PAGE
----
The necessity of reforms strengthening European unity has been discussed for quite a while. This discussion includes several issues. First, a mechanism of decision-making other than unanimity (Morcos, 2022). As the situation with the sixth package of sanctions showed, Russia can find a “weak link” in the EU and effectively block its decision or cause discord. Second, common or much more aligned fiscal policy (Sapir, 2022). The latest debt crisis in Greece required a lot of money and effort for the sake of saving the eurozone (Gorodnichenko and Korenok, 2015). Third, common foreign policy, a part of which is further EU enlargement, e.g. there is a proposal on staged accession to the EU in order not to discourage Balkan states (Emerson and Blockmans, 2022). If adopted, this procedure can be also applied to Ukraine, Georgia and Moldova.
At the same time, adoption of the EU regulations by candidate states may revitalise the debate on the review of European regulations. Deregulation would make the EU more competitive compared to the US or China.
In short, a larger EU requires more efficient decision-making mechanisms. At the same time, the EU that speaks with one voice can become a much stronger international player. Since the EU is based on values such as respect for human rights, freedom and democracy, this will help to make the world a more democratic and safer place (democracies are less likely to unleash wars, see e.g. Mintz and Geva (1993)). This has direct implications for regional and global security. Recall that the EU was based on the very simple idea of preventing another war in Europe by making European countries as economically intertwined as possible. This did not work with Russia because it is not a democracy. Thus, it is time to rethink the basic idea of the EU and at the same time answer other important questions.
What to do with Russia?
The realpolitik idea rooted in the mid-20th century proved to be wrong. Turning a blind eye to violations of human rights and international laws did not pacify Russia (nor will they pacify China or other autocracies).
The European Council (2022) in its recent statement seems to realise this. At least it demands that Russia withdraw its troops from the entire territory of Ukraine and recognises the need to reduce the EU strategic dependence on Russia.
However, this is not enough. It is time to admit that Russia’s values are the opposite of EU basic values. There is no respect for human rights in Russia, no freedom or democracy and no rule of law. Moreover, Russia, as well as the USSR before 1991, tries to undermine these values whenever it can. In fact, today’s Russia is nothing new. It is the same as Germany in the 1930s or the USSR throughout its history (Marayev and Guz, 2022). Its external and intenal policy is terror supported by a large part of the population (Levada Center, 2022; Zholud and Sologoub, 2022).4 Therefore, it should be recognised as a terrorist state and treated accordingly.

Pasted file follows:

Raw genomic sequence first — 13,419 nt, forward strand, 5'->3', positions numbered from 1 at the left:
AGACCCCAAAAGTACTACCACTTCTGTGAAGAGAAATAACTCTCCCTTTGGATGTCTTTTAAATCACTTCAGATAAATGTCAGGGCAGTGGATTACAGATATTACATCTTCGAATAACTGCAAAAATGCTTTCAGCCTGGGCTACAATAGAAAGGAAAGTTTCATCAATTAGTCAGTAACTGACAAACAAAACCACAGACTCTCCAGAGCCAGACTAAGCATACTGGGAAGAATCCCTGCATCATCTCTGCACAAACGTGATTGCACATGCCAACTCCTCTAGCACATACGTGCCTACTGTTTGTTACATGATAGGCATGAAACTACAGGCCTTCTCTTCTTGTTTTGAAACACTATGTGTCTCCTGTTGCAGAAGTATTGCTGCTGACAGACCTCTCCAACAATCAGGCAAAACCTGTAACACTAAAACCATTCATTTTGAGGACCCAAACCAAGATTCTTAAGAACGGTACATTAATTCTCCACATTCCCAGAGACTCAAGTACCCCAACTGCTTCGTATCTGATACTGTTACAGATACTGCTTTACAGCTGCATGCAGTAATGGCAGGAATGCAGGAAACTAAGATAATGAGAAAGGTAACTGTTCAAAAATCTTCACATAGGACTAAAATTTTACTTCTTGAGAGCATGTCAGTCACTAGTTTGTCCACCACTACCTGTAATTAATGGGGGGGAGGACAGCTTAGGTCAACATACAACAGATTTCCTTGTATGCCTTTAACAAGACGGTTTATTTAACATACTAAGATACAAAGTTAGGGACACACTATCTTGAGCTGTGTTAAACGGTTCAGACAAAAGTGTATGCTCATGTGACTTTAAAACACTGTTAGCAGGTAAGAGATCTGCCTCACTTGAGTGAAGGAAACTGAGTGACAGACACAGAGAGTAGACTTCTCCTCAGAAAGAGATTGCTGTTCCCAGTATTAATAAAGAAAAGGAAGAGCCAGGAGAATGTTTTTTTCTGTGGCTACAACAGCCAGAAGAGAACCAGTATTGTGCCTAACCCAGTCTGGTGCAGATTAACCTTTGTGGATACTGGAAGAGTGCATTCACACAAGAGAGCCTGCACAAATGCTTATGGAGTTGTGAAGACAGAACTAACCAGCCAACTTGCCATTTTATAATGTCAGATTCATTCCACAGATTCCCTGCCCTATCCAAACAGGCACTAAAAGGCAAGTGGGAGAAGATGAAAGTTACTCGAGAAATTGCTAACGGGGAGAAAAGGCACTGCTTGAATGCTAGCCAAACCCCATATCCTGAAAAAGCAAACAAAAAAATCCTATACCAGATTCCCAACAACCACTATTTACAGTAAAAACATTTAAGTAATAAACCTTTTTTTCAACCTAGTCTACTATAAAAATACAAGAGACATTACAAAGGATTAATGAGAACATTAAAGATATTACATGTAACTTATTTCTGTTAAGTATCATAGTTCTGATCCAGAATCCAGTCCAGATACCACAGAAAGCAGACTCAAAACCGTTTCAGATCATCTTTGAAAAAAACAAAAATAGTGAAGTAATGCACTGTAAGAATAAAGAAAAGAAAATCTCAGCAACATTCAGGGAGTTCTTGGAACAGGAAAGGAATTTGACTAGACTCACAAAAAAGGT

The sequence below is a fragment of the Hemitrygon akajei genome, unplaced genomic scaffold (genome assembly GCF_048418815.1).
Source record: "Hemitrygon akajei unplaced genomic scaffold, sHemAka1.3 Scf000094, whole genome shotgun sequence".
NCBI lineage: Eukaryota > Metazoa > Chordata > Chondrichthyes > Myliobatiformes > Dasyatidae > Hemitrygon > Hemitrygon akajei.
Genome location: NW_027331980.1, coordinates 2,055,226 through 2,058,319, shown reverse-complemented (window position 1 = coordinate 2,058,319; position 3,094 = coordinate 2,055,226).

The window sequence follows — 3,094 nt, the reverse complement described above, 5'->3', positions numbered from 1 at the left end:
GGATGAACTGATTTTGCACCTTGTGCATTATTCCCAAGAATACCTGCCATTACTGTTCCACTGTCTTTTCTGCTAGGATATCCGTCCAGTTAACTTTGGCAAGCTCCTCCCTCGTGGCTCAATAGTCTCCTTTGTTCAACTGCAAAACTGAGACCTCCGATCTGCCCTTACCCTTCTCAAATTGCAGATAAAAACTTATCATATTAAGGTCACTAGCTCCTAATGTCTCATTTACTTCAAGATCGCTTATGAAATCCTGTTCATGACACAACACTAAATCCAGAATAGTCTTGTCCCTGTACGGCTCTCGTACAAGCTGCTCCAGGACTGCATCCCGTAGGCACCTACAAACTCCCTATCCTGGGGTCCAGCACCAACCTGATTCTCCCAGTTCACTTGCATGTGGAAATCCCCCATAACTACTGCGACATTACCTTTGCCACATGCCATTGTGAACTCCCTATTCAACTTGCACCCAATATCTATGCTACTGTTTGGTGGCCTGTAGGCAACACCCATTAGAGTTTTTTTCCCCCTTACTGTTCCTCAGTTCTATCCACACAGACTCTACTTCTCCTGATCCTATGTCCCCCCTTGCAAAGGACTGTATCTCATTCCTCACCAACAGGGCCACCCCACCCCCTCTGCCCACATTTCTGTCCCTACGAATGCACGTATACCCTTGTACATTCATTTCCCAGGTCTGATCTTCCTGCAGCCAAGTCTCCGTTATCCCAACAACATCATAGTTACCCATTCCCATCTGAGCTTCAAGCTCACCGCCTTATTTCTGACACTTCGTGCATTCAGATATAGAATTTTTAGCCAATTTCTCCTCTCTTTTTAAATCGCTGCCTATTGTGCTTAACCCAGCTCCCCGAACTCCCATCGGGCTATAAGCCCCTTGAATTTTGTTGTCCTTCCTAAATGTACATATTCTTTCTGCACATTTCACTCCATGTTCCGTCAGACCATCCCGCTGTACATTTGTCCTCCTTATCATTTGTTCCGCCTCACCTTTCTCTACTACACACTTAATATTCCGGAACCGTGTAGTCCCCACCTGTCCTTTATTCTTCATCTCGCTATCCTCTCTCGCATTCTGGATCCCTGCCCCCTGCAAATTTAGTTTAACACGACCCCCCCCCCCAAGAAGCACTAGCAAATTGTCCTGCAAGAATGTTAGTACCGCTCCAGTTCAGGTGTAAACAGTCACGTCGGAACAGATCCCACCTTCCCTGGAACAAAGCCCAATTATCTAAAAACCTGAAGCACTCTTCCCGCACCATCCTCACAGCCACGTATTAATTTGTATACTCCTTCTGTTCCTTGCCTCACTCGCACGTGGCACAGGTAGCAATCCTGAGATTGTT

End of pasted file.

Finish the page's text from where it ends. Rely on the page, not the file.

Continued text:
To become a “normal” nation, the Russian imperial project should be defeated in the same way as Nazi Germany and Imperial Japan. And this is not only a Ukrainian endeavor. The outcome of this war will have long-lasting implications for both the EU and the world. While economic implications of the war for the EU seem rather modest (They are smaller than the consequences of the COVID-19 pandemic in terms of GDP decline, see Blanchard and Pisani-Ferry (2022)), its political and security consequences will be huge. Russia’s threat to the Eastern European states as well as to Central Asian countries such as Kazakhstan is very real. Other countries, first of all China, are now discovering the ability of the collective West to protect its values. Thus, any scenario that involves further “appeasement” of Russia will be a threat not only to millions of Ukrainians. This scenario will enable multiple armed conflicts around the world (many of them will be spurred by Russia).